The Conservative Political Action Conference returns to the D.C. area today, but some of its biggest sponsors and speakers from past years aren’t coming back.
Donald Trump will be there, but Ron DeSantis won’t be. Trump’s super PAC is a $125,000-level sponsor; Fox Nation, which spent $250,000 on last year’s conference, is skipping this one. Nikki Haley is speaking from the main stage, but Mike Pence won’t be, for the third year running.
The American Conservative Union, which runs CPAC and has expanded to run similar conferences in Japan, Brazil, Hungary, and Mexico, has not shared information about ticket sales or attendance.
But last week, CPAC offered congressional staffers $50 tickets, a $245 discount from the general admission price. As of Wednesday morning, some of the host hotel’s 2000 rooms were still available to book, and some CPAC attendees had gotten calls about last-minute tickets for the Ronald Reagan Dinner, which will be keynoted by former Arizona gubernatorial nominee Kari Lake.
The tickets are selling for $375 each, and remained available for purchase on the conference’s website at the time of this article’s publication.
“Seventy-two hours out, it is weird to be getting phone bank-style calls begging me to buy an insanely overpriced ticket for a dinner with a speaker that clearly nobody cares to hear speak,” GOP strategist Dennis Lennox, who has attended CPAC yearly since 2007, told Semafor.
This is CPAC’s 49th year, and drama about who’s invited, disinvited, and banned is now a standard programming feature.
But this year the situation is hard to disentangle from its issues at the top. In January, American Conservative Union President Matt Schlapp was accused of groping an employee on Herschel Walker’s failed U.S. Senate campaign in Georgia, a charge he denied in court — but one that made some past CPAC attendees more cautious about attending the conference.
Schlapp told Semafor on Monday that he would be available to talk about CPAC on Tuesday. That morning, the Washington Post published a story about the Walker staffer’s allegation as well as other complaints made about Schlapp’s behavior during his career in the conservative movement. Afterward, he did not respond to texts and emails.
No CPAC speaker pulled out of the conference after the lawsuit against Schlapp, and sponsorship deals were set before the case was filed. Even so, the sponsor list does show a shift in who’s paying for exposure at the four-day conference, with some prominent conservative groups opting out and obscure organizations replacing them.
The Republican National Committee, a $125,000 sponsor of the 2022 conference, is not a sponsor this year. (According to people familiar with the decision, the deadline for sponsorship passed before RNC Chair Ronna McDaniel won re-election, and the party didn’t want to make a commitment until the race was settled.) GETTR, a conservative social network founded by Trump strategist Jason Miller, was a $75,000-level sponsor last year, but is not sponsoring now. Last month, Miller left the company to rejoin Trump.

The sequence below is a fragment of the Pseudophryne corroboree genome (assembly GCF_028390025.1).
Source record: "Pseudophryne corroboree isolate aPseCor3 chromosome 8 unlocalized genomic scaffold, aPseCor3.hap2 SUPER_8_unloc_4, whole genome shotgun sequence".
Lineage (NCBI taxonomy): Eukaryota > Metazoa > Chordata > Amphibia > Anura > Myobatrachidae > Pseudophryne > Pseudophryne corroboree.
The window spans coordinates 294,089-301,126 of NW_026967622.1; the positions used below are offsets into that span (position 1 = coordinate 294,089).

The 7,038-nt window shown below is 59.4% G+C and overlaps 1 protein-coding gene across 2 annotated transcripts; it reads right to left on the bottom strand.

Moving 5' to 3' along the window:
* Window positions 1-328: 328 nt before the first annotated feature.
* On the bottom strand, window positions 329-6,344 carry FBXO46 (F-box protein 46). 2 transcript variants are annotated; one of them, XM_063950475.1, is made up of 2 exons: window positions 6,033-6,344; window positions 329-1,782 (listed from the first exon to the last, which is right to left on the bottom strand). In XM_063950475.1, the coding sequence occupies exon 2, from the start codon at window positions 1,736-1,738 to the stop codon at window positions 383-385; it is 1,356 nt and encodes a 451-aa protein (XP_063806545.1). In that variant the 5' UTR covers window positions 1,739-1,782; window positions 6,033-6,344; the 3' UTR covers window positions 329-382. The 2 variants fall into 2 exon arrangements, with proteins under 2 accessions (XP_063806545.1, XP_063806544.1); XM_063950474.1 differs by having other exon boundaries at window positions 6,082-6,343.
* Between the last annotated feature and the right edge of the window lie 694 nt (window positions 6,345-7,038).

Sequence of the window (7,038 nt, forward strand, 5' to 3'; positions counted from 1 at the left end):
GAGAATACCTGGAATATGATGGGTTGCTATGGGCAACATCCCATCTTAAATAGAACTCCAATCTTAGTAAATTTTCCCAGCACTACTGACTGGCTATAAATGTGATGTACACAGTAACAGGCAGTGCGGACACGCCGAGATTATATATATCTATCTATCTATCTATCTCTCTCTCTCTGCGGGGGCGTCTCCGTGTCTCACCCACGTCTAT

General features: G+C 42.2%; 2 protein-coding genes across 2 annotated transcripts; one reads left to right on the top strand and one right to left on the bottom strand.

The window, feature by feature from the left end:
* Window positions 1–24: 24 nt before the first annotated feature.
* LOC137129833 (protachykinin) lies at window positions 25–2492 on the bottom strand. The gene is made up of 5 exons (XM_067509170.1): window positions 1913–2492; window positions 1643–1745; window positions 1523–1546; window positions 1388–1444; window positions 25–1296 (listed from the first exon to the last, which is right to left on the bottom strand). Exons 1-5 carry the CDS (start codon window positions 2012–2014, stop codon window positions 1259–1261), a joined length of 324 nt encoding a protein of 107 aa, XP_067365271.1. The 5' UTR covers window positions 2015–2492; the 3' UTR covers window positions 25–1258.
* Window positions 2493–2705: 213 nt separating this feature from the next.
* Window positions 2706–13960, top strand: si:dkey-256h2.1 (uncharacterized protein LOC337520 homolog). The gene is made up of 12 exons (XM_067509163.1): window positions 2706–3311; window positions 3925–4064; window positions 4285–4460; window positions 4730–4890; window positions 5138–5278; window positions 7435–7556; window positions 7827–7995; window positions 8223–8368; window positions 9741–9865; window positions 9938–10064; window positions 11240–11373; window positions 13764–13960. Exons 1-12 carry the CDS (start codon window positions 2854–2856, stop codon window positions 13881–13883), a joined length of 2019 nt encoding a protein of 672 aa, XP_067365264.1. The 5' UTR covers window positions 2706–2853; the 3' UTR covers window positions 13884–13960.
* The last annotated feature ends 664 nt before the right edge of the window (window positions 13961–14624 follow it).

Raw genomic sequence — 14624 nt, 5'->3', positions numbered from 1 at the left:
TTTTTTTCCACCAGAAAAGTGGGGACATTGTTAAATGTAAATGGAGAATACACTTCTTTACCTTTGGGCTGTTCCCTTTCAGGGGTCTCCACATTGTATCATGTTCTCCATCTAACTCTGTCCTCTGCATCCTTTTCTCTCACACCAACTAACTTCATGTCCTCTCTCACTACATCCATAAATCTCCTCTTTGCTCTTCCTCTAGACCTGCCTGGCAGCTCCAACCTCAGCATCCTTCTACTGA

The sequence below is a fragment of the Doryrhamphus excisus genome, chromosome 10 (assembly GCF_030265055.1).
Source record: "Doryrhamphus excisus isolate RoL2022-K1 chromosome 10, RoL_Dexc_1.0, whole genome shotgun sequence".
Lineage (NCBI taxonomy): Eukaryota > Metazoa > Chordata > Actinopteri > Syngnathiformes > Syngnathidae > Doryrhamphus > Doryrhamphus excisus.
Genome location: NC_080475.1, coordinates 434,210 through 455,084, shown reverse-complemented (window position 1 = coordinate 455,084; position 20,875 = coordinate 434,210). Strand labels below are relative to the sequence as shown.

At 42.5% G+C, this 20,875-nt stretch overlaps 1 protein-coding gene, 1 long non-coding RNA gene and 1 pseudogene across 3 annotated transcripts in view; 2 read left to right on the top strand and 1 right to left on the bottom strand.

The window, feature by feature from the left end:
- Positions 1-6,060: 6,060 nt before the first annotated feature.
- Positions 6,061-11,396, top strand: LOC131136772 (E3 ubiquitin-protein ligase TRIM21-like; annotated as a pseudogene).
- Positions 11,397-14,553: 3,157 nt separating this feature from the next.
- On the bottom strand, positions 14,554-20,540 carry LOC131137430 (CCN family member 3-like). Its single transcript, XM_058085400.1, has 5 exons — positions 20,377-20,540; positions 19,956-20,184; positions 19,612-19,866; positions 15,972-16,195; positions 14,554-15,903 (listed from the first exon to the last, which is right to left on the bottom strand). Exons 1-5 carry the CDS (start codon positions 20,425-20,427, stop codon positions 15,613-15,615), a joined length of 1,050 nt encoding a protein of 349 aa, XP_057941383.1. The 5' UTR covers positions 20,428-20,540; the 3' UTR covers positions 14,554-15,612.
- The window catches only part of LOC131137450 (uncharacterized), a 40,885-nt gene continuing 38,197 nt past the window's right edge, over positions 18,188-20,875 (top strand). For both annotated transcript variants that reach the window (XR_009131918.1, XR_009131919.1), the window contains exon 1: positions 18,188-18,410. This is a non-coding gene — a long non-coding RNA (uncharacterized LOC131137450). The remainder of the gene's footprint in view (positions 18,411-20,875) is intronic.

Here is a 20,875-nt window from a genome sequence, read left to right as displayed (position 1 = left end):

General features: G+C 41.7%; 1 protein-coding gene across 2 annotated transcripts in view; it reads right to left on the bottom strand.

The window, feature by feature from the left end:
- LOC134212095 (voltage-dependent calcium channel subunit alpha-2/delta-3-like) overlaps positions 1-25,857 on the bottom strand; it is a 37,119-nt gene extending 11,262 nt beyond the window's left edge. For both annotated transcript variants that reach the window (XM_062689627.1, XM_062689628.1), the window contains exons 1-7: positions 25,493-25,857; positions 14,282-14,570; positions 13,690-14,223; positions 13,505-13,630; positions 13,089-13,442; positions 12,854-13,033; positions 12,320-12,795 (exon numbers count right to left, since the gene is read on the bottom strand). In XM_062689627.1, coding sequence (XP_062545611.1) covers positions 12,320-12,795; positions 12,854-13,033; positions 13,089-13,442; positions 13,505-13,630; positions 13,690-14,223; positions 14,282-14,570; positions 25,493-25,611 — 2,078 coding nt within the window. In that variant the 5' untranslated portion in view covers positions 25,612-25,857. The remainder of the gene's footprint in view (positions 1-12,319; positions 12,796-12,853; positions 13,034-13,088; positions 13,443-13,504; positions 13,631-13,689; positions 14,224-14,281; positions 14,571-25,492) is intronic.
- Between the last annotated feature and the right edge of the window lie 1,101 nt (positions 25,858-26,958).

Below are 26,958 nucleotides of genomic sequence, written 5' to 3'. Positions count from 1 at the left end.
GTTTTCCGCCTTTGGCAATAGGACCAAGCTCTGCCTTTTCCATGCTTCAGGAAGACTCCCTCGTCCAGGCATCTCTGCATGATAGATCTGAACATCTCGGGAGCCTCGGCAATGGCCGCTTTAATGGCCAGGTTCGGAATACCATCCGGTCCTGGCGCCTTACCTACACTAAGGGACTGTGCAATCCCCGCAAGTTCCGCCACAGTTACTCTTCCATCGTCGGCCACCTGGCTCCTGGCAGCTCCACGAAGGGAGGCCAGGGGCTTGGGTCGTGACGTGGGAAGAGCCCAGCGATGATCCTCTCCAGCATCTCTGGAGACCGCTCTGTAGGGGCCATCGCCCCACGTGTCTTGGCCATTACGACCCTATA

Some reliable high-level sponsors have bowed out amid their own controversies. Liberty HealthShare, which bought the conference’s top sponsorship package for several years, has come under new scrutiny for failing to pay the bills of people who relied on it for coverage. Project Veritas, a frequent sponsor, is in turmoil over the removal of its founder, James O’Keefe. He’s speaking at the conference, but his old group isn’t a sponsor.
Other backers have emerged to fill the gaps. New Federal State of China, an anti-CCP organization founded by Steve Bannon, is a $75,000 supporter of the conference; Bannon will speak from the main stage. Proverbs Media Group, the publisher of the Christian News Journal and a minor sponsor in the past, is a $125,000-level partner this year. The top stories on the CNJ’s front page this week, all posted in December 2021, include headlines about New Year’s resolutions for 2022 and a family ejected from a New York Applebee’s under a now-defunct vaccine policy.
David and Shelby's View
CPAC’s morphing list of sponsors and guests — not to mention those empty hotel rooms — are a sign of its somewhat diminished place in the conservative movement. Turning Point USA, another frequent sponsor, has taken over some of its old turf with raucous AmericaFest events. Anti-Trump Republicans, who walked away years ago, now observe CPAC like a gawker looking at a 10-car pile-up.
But CPAC remains a destination for the dominant brand of conservatism inside the GOP, as the speaker and event agenda reflects. GOP members of Congress with roles on investigative committees will appear throughout, from a panel on a leaked FBI memo that labeled some Catholics as potential threats (“No Dominus Vobiscum FBI”) to a talk with Ohio Rep. Jim Jordan, the chair of the new committee probing the government for ways it’s been “weaponized” against conservatives. Kentucky Rep. James Comer, the chair of the House Oversight committee, will sit for a discussion of “the Biden crime family.”
Room for Disagreement
CPAC has pushed back on reporting suggesting trouble in paradise. In a statement responding to the Washington Post recent piece, the group argued that the conference has transformed “from a small, annual conference into a respected conservative grassroots and policy powerhouse with expanding international reach.”